The Emperor’s Historians: John Kinnamos, Niketas Choniates, and the Reign of Manuel I Komnenos


Michael Goodyear

University of Chicago



Manuscript miniature of Manuel I (Wiki)

The reign of Manuel I Komnenos was a critical time in the history of the Byzantine Empire.[1] Lasting from 1143 to 1180, this was a time in which Byzantium had to find its place in the face of increasing globalization between East and West; yet only twenty-four years after Manuel’s death, the Byzantine Empire was greatly weakened and had succumbed to conquest by the Fourth Crusade causing modern historians to trace the causes of Byzantine decline to the reign of Manuel. Manuel is a controversial figure in Byzantine history whose memory has retained the old and naïve views of Byzantium as a land of intrigue, infighting, inefficiency, and opulence.     His complex foreign policy is well known to modern historians primarily due to the work of two historians, Niketas Choniates and John Kinnamos.[2]  Modern historians, Continue reading


The Vikings in the North Atlantic: The Rise and Fall of the Greenland Colony


Caitlyn Floyd Geiger

Armstrong State University



Eirik the Red from Arngrimur Jonsson’s Gronlandia (1688). Source: Wiki

Even as a young man, Eirik the Red was involved in “slayings” with his father.[1] According to The Vinland Sagas, they were outlawed and fled from Norway to start anew in Iceland.  Eirik made a new home in Iceland, but he found himself involved in violence with neighbors whose deaths made him an outlaw once again.[2]  Narrowly escaping punishment with the help of friends he sailed west from Iceland with the intent of finding uncharted land which had been glimpsed by fellow Norseman, Gunnbjorn, when off course at sea.[3]  He entered this place “under the glacier called Hvitserk,” or Gunnbjorn Fjeld, in what is now known as the Watkins Range.[4]  From this bleak starting point Eirik sailed around Greenland’s most southern coast where he landed and positioned his holdfast, Brattahlid, around 982 in what would become the Eastern Continue reading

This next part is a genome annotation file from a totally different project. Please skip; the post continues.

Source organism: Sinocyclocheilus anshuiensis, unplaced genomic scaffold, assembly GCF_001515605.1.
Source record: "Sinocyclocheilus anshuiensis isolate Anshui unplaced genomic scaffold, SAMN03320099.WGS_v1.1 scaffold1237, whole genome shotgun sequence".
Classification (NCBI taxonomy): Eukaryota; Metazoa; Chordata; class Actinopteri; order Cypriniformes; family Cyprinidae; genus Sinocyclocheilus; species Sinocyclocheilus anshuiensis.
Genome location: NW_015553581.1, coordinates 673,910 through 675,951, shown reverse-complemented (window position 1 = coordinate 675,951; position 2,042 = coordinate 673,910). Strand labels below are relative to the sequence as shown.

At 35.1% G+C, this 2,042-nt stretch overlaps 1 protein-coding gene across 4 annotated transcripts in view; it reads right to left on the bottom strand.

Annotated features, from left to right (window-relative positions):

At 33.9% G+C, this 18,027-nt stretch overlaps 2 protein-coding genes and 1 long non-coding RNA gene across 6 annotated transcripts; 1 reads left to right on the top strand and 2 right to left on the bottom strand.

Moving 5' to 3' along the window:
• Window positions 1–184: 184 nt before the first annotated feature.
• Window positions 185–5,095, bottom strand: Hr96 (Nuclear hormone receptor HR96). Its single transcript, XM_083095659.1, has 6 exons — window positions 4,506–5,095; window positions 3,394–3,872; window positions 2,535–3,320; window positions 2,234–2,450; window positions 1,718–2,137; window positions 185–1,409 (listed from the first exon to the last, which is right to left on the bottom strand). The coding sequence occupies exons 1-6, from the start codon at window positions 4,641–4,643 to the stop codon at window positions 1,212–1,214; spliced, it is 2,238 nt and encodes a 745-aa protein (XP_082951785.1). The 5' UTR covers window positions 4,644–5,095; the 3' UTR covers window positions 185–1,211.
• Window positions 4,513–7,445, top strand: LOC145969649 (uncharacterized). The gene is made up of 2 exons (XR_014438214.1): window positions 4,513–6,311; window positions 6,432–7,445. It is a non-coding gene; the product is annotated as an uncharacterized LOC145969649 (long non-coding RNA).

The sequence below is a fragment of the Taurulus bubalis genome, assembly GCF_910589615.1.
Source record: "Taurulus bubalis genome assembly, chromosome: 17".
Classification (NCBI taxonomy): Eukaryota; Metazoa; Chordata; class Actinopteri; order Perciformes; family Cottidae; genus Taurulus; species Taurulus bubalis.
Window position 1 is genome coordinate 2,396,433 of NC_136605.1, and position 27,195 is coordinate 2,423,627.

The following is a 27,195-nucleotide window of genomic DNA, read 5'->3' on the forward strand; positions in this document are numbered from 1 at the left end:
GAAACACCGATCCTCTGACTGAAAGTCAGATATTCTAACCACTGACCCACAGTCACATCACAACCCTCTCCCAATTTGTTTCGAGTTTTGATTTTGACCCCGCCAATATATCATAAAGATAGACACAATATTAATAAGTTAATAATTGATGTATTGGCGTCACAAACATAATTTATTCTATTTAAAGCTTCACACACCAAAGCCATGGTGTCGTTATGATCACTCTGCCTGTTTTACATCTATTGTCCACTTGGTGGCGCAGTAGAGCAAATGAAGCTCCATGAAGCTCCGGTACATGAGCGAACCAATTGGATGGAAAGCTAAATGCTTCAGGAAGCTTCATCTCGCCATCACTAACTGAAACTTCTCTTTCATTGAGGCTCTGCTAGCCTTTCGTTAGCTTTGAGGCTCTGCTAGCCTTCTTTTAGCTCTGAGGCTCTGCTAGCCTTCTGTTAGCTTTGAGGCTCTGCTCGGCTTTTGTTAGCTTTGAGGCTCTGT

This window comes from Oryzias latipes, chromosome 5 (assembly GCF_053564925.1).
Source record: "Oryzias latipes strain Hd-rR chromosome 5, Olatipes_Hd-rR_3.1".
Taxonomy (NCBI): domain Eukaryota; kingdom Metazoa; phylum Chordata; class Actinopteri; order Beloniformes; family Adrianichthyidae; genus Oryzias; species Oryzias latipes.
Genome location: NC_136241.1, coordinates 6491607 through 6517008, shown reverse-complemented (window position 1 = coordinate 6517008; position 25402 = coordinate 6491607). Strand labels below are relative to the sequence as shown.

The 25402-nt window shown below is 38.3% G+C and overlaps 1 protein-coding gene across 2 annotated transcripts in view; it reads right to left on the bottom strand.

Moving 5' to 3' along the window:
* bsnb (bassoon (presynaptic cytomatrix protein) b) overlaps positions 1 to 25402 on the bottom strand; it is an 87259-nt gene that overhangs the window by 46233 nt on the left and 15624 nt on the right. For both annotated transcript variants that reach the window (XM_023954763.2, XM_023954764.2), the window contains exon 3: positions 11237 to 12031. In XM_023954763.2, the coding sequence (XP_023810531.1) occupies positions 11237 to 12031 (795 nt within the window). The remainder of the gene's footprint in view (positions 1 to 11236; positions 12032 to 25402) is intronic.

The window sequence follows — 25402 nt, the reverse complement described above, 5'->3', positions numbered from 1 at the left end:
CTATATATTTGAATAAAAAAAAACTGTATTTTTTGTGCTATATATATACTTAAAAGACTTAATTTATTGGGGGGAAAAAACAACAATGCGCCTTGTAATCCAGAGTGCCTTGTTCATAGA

A Cradle of Sandstone: The Origins of Industry in Northern Ohio


Christian York Ellis

Baldwin Wallace University (Berea, Ohio)



“The history of this growth will command the attention of all future generations.” In his succinct statement in 1916, eminent geologist and historian George Frederick Wright recognized the significance of the rapid expansion of industry in nineteenth-century northern Ohio.[1] His prediction rings true a century later. The region once led the United States in several manufacturing fields, but little has been written about the origins of this success. An incredible story can be explored quite literally just under the surface. Indeed, northern Ohio’s industrial identity persists into the twenty-first century due to a transformation sparked by sandstone quarries. Substantial attention has been given to the local histories and technical functioning of the quarries themselves, but what impact did they have on the people and other industries around them?